Editor's Note: In the blog below, Rabbi Daniel Grossman describes the way that his congregation made accessible choices 25 years ago. Many people are surprised to learn that religious institutions are not required to be ADA compliant.
As I think back 25 years ago to the passage of the Americans With Disabilities Act, I want to share with you how the passage of the ADA changed my experience of synagogue life. I had just finished my first year at Adath Israel in Trenton, New Jersey when the ADA became a reality. I had worked since Rabbinical School with issues of the deaf, mobility, accessibility and inclusion and now felt able to take serious steps at the synagogue.
The Congregation had agreed from the beginning of my employment that our new building in Lawrenceville, New Jersey would be totally different from the original building built in 1923.
I had made it clear that accessibility and a sense of inclusive community were my goals. The new facility was constructed with the following features to reflect that:
1. The Sanctuary, library, chapel, all offices and all classrooms are located on one continuous floor.
2. The Torah cradles in the Ark are mounted to the wall at a height accessible from a wheel chair, so that everyone can, if they choose, take out, or replace the Torah.
3. The ramp to the Bimah includes two different style of handrails. The ramp is used by everyone. I tell visitors that everyone uses the ramp as we are one congregation.
4. An augmented sound system exists with enough head-set units for members and visitors.
5. Along with the usual books such as Siddur, Chumash, etc., there are also available books in large print, Braille, and if desired, I would conduct all worship in Hebrew, English and Sign Language.
6. There are 12 cut outs in different locations throughout the Sanctuary seating so that those in wheel chairs can choose front, back, or the sides and not be confined to a “wheel chair section.”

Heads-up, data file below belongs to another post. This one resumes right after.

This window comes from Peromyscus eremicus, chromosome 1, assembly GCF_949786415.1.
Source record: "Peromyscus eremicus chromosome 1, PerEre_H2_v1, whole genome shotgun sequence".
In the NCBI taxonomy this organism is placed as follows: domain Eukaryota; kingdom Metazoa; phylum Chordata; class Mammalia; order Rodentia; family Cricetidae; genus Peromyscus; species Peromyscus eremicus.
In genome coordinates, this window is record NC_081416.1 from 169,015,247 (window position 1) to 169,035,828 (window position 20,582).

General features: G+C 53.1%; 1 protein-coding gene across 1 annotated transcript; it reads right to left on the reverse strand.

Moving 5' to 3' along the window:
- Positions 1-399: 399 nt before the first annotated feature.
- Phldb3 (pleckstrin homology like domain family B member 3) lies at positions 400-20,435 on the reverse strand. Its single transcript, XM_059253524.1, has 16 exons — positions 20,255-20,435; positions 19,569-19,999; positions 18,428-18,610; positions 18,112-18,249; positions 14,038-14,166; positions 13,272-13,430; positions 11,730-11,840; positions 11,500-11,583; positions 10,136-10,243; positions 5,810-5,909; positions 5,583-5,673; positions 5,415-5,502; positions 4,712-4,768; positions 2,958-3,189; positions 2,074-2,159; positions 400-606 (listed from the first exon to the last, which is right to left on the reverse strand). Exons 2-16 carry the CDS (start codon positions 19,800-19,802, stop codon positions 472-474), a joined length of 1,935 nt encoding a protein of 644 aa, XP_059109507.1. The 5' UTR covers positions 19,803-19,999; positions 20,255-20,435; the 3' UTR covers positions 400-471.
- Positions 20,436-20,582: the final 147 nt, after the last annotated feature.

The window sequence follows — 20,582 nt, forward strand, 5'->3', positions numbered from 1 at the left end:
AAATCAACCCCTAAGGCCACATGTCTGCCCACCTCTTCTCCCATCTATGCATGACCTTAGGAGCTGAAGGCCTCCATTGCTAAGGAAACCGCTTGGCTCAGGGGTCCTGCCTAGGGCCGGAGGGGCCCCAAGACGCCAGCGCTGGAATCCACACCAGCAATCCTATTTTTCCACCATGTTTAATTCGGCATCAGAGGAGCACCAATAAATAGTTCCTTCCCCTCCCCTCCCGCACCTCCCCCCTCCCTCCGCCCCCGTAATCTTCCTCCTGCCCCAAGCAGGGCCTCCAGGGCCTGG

Most important is awareness and attitude. Over the years, I have had special staff to augment individual learning and skills. Unique individuals are not limited to children. Over the years, we have had adult members with a wide range of issues: deafness, fragile-x, visual impairment, Tourette Syndrome to name a few. The point is that unique and special needs do not begin and end as children. Everyone is part of one community. Whether it was seeing B’nai Mitzvot in sign language, special accommodations for prayer leaders, or other unique accommodations as needed, the lesson experienced was simple: This is the norm and not the “exception to the norm.”
Over the 25 years that I functioned as rabbi of the synagogue, we were also able to host regional conferences about disability and religion. Adath Israel congregants, along with members of a church and a mosque were interviewed about the openness of their particular House of Worship for a second disc in Ilana Trachtman's documentary "Praying With Lior."
I share these examples, not as a brag list, but to say that awareness throughout the country about these issues has increased in large measure, because of the awareness of the ADA. I have been able to assist synagogues, schools and institutions in many locations, across the country, as to how they can open their homes in realistic ways and not with lip service or a Special Shabbat once a year.
Thank You to the various synagogues, schools, rabbis, and educators, and all who understand that Judaism is only authentic when it is open to all Jews. For every Jew anywhere who has felt left out, ignored, pushed aside or rejected, we celebrate the ADA and the fact that many synagogues now take the message of community and inclusion to heart.
May we go from Strength to Strength and support all who work for a truly barriers-free future.
Rabbi Daniel T. Grossman led Adath Israel Congregation in Lawrenceville, New Jersey for 25 years. He is a graduate of Temple University, Hebrew University, Merkaz HaRav Kook in Jerusalem and the Reconstructionist Rabbincal College. Rabbi Grossman also works in the field of Jewish Special Education and co-wrote and participated in the video “Someone is Listening,” the story of a young deaf Jew and his search for fulfillment as a Jewish adult. He is fluent in several sign languages.